Once upon a time, I wrote a blog post about how part of my creative process involves periods where I disappear for a bit. But this last gap has been unusually long. So, before I dive right back into blogging again, I feel I owe my readers an explanation.

Last fall, I was in rehearsal for a production of The Tempest in which I had the lead role. The work involved in that production took a lot out of me. In November, while performing the role, I became sick and without the time I needed to rest, what started as a nasty upper respiratory virus became pneumonia and I spent months recovering properly.

After Christmas, while still recovering from pneumonia, I had another theatre production, this time mentoring a new director and helping her learn how to run a show. She did a great job, and I spent a lot of time in rehearsal coaching her when she needed it.

At the same time, I committed to a major deadline for the next revision of my novel in progress, took on three other writing projects, and managed the winter sports schedule for my four kids.

The result has been an exhausted and over-scheduled Kate, and the blogging has suffered.

Now that the major writing projects are off my plate for now, I am coming back to the blogging. So there should be more from me coming up soon.

Cheers,

Kate

30 Days of Writing Prompts – Day 30

30 writing prompts logo2.jpg
A Writing Prompt for Every Day in November

Don’t miss a day, enter your email address on the left and get a reminder with each new prompt.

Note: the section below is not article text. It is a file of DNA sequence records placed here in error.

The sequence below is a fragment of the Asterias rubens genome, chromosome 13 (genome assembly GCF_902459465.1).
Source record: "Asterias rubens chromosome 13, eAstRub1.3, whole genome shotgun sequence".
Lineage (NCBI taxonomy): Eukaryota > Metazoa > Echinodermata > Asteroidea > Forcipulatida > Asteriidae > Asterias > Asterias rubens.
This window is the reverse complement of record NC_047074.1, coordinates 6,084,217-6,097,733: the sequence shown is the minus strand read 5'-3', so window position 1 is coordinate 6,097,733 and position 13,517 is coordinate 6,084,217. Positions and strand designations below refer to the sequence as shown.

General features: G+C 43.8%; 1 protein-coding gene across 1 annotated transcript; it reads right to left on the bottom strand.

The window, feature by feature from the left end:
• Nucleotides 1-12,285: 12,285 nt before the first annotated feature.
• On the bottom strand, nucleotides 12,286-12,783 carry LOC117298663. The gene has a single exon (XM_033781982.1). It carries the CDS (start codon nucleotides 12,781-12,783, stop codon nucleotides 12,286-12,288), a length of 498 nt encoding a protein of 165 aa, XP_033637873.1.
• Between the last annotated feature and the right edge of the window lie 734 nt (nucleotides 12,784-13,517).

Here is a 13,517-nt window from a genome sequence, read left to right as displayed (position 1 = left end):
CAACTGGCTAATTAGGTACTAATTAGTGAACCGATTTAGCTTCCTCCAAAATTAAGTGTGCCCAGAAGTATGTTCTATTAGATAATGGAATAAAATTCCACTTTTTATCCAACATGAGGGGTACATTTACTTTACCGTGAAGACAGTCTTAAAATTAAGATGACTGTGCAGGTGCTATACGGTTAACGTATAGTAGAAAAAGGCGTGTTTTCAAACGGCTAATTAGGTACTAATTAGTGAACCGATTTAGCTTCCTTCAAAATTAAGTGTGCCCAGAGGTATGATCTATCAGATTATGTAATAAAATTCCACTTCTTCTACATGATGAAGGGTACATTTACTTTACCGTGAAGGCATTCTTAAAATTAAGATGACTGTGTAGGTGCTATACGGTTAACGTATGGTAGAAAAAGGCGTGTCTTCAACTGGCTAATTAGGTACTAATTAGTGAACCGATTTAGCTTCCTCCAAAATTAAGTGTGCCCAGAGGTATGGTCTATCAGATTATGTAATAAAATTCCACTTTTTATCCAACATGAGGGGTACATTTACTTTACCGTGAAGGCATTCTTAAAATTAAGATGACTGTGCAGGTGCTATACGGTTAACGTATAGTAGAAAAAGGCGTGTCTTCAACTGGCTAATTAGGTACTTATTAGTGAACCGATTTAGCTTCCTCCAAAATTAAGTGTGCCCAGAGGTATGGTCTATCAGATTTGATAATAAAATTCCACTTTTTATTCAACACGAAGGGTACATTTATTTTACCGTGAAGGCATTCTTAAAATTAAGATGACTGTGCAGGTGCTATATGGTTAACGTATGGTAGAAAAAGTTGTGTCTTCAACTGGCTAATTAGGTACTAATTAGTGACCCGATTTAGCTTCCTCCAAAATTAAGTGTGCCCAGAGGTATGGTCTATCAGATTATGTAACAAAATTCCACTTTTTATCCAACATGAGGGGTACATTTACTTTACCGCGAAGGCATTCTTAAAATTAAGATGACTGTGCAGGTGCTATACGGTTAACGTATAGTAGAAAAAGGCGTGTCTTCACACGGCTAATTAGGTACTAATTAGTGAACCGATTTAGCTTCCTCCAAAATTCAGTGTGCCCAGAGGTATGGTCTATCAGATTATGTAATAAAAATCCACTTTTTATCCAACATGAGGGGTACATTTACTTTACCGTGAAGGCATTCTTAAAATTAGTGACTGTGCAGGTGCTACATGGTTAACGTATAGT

How to use these prompts for NaNo participants:
Do ALL writing in your manuscript. Keep your word count climbing.
Do NOT worry that following a prompt will take you away from the focus of your story. Your unconscious will make the connections for you. Your job is to get words out. Revise later.
Do follow your story over the specifics of the prompt.
Have Fun!

Writing Prompt Day 30

Describe the ideal resolution of your story from your protagonist’s perspective.

Extend it: Write a scene in which the protagonist gets almost the ideal ending.

Now, go write!

If you have missed any prompts, they can all be found here.

30 Days of Writing Prompts – Day 29

30 writing prompts logo2.jpg
A Writing Prompt for Every Day in November

Don’t miss a day, enter your email address on the left and get a reminder with each new prompt.

How to use these prompts for NaNo participants:
Do ALL writing in your manuscript. Keep your word count climbing.